U.S. auto giant Tesla on Friday resumed the clearing of a site near Berlin where it aims to build a factory after a local court lifted a suspension imposed earlier in the week in response to a lawsuit by green groups.
“Work has resumed,” the French news agency, AFP, was told by a spokesperson for the Office of the Mayor of Grünheide, in the state of Brandenburg.
Grünheide is scheduled to become the first town in Europe to host a Tesla car factory. On Thursday evening, the town’s administrative court lifted a suspension of the construction works that it had ordered a few days earlier, following the suit by the Grüne Liga (Green League), a collective of ecological groups that opposes the cutting of the 90 hectares of trees.
This is not the first time the U.S. auto giant has come up against environmental hurdles for its German factory. In mid-February, the German press had highlighted the car manufacturer’s many obligations to protect the area’s fauna, particularly ants and birds. According to the Süddeutsche Zeitung, the company is required, for example, to dig up many ant colonies and relocate them elsewhere.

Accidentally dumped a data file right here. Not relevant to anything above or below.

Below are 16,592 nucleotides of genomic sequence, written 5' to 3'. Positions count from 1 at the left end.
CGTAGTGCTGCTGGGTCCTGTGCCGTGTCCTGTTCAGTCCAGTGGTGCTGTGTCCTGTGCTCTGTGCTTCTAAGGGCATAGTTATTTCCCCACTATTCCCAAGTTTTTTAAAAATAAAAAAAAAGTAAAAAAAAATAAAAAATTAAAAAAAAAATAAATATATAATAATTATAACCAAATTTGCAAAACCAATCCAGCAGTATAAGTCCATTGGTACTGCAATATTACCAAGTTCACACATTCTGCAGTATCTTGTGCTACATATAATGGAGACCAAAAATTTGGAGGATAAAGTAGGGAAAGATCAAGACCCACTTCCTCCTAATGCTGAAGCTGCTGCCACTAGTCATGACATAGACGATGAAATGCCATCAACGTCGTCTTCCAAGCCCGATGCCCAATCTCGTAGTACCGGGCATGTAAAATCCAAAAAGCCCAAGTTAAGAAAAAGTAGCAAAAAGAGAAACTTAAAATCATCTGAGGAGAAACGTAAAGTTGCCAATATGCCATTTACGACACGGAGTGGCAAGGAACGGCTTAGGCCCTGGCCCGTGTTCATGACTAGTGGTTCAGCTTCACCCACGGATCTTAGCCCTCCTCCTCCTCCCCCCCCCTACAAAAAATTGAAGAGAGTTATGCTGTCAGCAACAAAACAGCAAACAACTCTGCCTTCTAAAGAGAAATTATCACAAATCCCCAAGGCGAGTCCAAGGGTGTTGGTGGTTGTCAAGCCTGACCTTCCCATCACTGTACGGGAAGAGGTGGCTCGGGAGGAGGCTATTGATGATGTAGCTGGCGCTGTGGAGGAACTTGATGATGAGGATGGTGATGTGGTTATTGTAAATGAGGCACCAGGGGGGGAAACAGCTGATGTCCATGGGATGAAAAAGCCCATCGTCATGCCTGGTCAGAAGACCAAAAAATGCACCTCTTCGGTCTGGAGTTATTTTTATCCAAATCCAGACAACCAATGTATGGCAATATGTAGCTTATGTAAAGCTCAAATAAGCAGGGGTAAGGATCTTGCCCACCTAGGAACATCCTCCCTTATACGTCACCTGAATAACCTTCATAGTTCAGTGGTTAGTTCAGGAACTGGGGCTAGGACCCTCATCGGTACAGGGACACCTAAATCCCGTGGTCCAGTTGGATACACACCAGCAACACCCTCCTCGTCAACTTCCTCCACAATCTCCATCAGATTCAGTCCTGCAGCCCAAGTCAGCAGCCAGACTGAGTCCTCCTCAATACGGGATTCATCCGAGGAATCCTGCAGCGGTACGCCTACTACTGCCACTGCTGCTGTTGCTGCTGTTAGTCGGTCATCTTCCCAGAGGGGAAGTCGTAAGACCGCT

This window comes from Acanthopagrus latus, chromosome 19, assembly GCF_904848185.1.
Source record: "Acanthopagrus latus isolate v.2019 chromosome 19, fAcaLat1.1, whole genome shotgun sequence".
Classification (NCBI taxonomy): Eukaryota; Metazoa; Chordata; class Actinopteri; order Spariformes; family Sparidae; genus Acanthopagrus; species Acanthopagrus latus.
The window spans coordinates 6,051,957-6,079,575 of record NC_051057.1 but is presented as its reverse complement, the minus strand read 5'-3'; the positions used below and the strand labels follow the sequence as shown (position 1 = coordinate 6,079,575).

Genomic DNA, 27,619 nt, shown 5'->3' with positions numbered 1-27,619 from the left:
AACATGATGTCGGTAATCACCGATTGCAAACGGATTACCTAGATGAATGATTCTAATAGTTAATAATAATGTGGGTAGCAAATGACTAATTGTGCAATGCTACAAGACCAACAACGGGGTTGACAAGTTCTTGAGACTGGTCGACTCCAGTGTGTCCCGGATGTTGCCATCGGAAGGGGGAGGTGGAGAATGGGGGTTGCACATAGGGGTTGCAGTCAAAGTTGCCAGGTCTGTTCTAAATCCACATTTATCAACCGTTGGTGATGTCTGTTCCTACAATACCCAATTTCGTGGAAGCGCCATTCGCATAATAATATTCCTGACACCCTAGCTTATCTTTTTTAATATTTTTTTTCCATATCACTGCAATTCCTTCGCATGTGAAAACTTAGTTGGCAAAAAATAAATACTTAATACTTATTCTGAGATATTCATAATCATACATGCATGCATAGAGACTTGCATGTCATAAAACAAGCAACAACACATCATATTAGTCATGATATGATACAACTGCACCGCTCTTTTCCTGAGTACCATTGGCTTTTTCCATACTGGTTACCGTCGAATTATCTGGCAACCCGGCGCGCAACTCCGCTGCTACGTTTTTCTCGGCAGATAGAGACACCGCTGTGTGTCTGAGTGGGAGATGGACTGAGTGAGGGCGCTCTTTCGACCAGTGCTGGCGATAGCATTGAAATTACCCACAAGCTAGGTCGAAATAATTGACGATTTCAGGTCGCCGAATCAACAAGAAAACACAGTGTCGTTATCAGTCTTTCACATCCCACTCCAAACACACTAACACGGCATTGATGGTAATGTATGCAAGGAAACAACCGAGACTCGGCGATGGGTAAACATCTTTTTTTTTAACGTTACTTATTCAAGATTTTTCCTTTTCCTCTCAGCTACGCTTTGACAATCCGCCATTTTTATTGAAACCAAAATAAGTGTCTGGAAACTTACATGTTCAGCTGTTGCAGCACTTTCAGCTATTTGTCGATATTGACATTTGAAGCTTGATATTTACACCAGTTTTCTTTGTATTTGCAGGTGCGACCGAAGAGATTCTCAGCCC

Other than the disappearance of the trees, the ecologists are afraid the factory may adversely affect the region’s drinking water supply and add to road traffic. They also note that the U.S. transnational has not yet completed the process of obtaining a construction license, for which it needs to go through various procedures, including an upcoming “external” audit.
Announced in November by Tesla CEO Elon Musk, the factory is scheduled to supply Europe with vehicles, batteries and equipment, starting with the Tesla Y and 3 models.
Tesla signed a contract with the regional government in January for the purchase of the land, following which it was given the authorisation to begin construction work “at its own risk” pending the final construction permit. The Grüne Liga opposed this, stressing in a press release early this week that Tesla needed to comply with the same procedures as all other companies. However, the court ruled on Thursday that the legal requirements for an early start to the construction of the factory had been met.
There were mixed reactions to the decision on Friday. Activists climbed a number of trees on the site in protest, but Economic Affairs Minister Peter Altmaier welcomed the ruling, which he saw as “good news for protecting the climate, jobs and future technology.”
Tesla is a leader in the market for electric vehicles while German manufacturers are still trying to catch up. It plans to build 500,000 cars a year at its Grünheide site.